Kirwan is deep into his second season as coach of franchise and still doesn't know who playmaker should be.

No, no, no, no, no... as Aussie league commentator Phil Gould would say.

Another game, another No10, another ethereal explanation. Here's the tip - John Kirwan is making a hash of running the Blues. He's deep into his second season and still doesn't know who the first five-eighth should be, the cardinal sin of rugby coaching and selecting.

Word association game. Crusaders - Dan Carter. England's World Cup - Jonny Wilkinson. Amazing Chiefs revival - Aaron Cruden. Greatest touring team in the history of rugby adventures - Barry John. Australia at its best - Stephen Larkham. First All Blacks' World Cup triumph - Grant Fox.

But the Blues have reinvented this wheel. Deep breath before listing those who have had the No10 carrot dangled in front of them this season: Chris Noakes, Simon Hickey, Matt McGahan, Baden Kerr, Benji Marshall, Ihaia West, George W. Bush... just kidding on the last one, in case you were nodding off. Dare we also add in Gareth Anscombe, who was discarded in favour of this motley crew.


Gareth Anscombe could have been a champion for the Blues, instead he'll feature for the Chiefs in the match of the weekend. Photo / Getty Images

There are shorter queues at my local bus stop. Poor Hickey has now been biffed under the bus. Hickey was pumped up as the next big thing while he still had the training wheels on. If Hickey wants to make his way in this sport it might be best to get out of Dodge.

Meanwhile, Marshall - the fading league star who cost a fortune - continues an extended education he will be hating. People who have been to the top of the mountain don't tend to enjoy mucking about in obscurity.

When Marshall said he was crossing the ditch to play union, few suspected this would involve the Waiheke ferry.

If we read this right though, Marshall is about to play Senior B rugby for the islanders. But wait. Kirwan has deemed him not ready for the Super 15, aimed him at fullback, and yet he is on the bench behind the returning Noakes in Wellington tomorrow night. Huh?

Kirwan spouts the competition mantra like a free marketeer on a Wall St soapbox. But first five-eighths run the show and both they and their comrades flourish on certainty. They are horses who need to learn every course. The No10s have enough to deal with without nervously checking every glance the coach throws their way.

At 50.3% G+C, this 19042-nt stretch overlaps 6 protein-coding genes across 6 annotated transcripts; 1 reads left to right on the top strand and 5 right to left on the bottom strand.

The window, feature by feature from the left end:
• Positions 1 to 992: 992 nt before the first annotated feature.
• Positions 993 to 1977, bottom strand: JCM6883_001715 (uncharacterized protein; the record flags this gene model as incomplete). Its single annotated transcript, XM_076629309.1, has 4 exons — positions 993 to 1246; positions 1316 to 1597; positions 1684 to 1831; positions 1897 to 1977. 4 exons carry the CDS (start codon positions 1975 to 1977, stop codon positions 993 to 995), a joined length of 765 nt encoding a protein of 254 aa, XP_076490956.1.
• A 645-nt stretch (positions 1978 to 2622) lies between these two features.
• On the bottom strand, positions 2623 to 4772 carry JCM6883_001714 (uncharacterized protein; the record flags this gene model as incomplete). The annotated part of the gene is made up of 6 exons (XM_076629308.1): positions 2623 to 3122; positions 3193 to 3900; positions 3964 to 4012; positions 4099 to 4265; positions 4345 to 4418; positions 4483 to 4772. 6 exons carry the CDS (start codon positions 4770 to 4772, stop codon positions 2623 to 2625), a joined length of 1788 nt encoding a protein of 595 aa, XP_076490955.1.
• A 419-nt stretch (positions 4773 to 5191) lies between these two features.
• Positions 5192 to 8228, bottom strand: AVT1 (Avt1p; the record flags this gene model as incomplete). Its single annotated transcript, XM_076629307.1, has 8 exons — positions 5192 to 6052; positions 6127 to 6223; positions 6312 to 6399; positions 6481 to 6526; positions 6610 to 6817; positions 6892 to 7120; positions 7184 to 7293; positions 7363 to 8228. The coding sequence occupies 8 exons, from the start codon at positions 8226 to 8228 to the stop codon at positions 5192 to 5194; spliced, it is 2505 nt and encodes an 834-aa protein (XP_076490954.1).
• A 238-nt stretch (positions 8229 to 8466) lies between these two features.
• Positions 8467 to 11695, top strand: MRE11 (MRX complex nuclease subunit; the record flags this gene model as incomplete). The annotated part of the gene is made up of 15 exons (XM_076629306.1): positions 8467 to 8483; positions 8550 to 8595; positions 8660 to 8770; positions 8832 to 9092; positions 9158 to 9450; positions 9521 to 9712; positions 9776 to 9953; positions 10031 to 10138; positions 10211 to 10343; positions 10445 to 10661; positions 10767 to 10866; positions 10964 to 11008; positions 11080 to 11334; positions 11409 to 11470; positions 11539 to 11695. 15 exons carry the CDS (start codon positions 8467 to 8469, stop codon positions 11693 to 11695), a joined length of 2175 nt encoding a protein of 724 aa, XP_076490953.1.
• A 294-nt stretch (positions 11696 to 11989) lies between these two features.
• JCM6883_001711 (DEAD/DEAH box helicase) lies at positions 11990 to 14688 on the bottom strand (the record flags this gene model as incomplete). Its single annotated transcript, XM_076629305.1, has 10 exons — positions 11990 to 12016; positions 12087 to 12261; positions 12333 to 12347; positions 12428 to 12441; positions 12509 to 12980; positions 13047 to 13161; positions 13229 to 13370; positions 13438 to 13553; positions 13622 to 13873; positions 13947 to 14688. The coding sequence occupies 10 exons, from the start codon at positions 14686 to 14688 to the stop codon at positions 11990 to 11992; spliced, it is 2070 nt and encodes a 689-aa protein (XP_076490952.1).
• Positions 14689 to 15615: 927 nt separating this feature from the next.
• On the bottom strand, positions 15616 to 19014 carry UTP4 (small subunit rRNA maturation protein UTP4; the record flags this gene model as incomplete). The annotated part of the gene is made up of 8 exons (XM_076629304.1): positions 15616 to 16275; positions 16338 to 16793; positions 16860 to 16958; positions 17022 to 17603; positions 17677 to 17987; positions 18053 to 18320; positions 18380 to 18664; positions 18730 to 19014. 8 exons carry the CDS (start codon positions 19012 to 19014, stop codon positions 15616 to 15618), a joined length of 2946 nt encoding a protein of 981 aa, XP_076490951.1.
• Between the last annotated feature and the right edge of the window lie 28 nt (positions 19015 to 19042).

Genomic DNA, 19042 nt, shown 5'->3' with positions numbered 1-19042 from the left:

The New Zealand Rugby Union has shown a faith in Kirwan that he is not giving to his own man in the middle. The Super 15 isn't an experiment. The circus came to town because Anscombe was wrongly snubbed in the first place. The time is long overdue for Kirwan to nominate his ringmaster.

Best of best in Tron

Something to lick the lips over. The Chiefs v Crusaders is the best New Zealand conference duel in the Super 15. It involves a clear clash of styles, the new champs versus the old dynasty. It often brings out the best in the freewheeling Chiefs, who love to rise to this occasion. Tomorrow night's match is also a tester for the Super 15. Waikato Stadium should be heaving.

Ko needs PR help

Lydia Ko is already in need of PR savvy. Maybe the 16-year-old could be more forceful in fronting up to issues and the media. But it's a tough deal at her age.

Critics - plenty of them - say the golfing prodigy must be means tested and so denied public money to support her campaign to win Olympic gold. They are appalled that the new professional even applied. This follows a brief but fierce coach-swap controversy.

Taxpayers have every right to argue over where their money goes but hopefully Ko has strong and clever people around her, so she can get through this storm. Having a significant portion of the nation on your back is tough for anyone, let alone a teenager. Ko can flourish into one of the finest Kiwi sports stories. It would be a shocker if her bond with the public was damaged at this stage.

The argument around the value of using sport for national branding and pride is so subjective, as is the relative merits of where the public money goes and how much it should involve. Not that you would know it, but rugby is actually a private business selling a product that appears to have no trouble dipping deep into the public coffers. We don't truly know the state of Ko's accounts either - there are expenses and future prize money is not assured. And she's a better value medal bet than other Olympic charity cases.

I am certain of this: golf should never have been added to the Olympics. The decision was heavily influenced - consciously or sub-consciously - by Tiger Woods' extraordinary celebrity status and corporate pulling power before the fire hydrant firestorm. Entry is apparently okayed for sports in which the Olympics will represent the peak. The five-ringed circus might become the pinnacle for women's golf, but this will never occur for the men and nor should it given the history and theatre of the four major tournaments and marvellous Ryder Cup. As for Ko, hopefully she gets through this okay.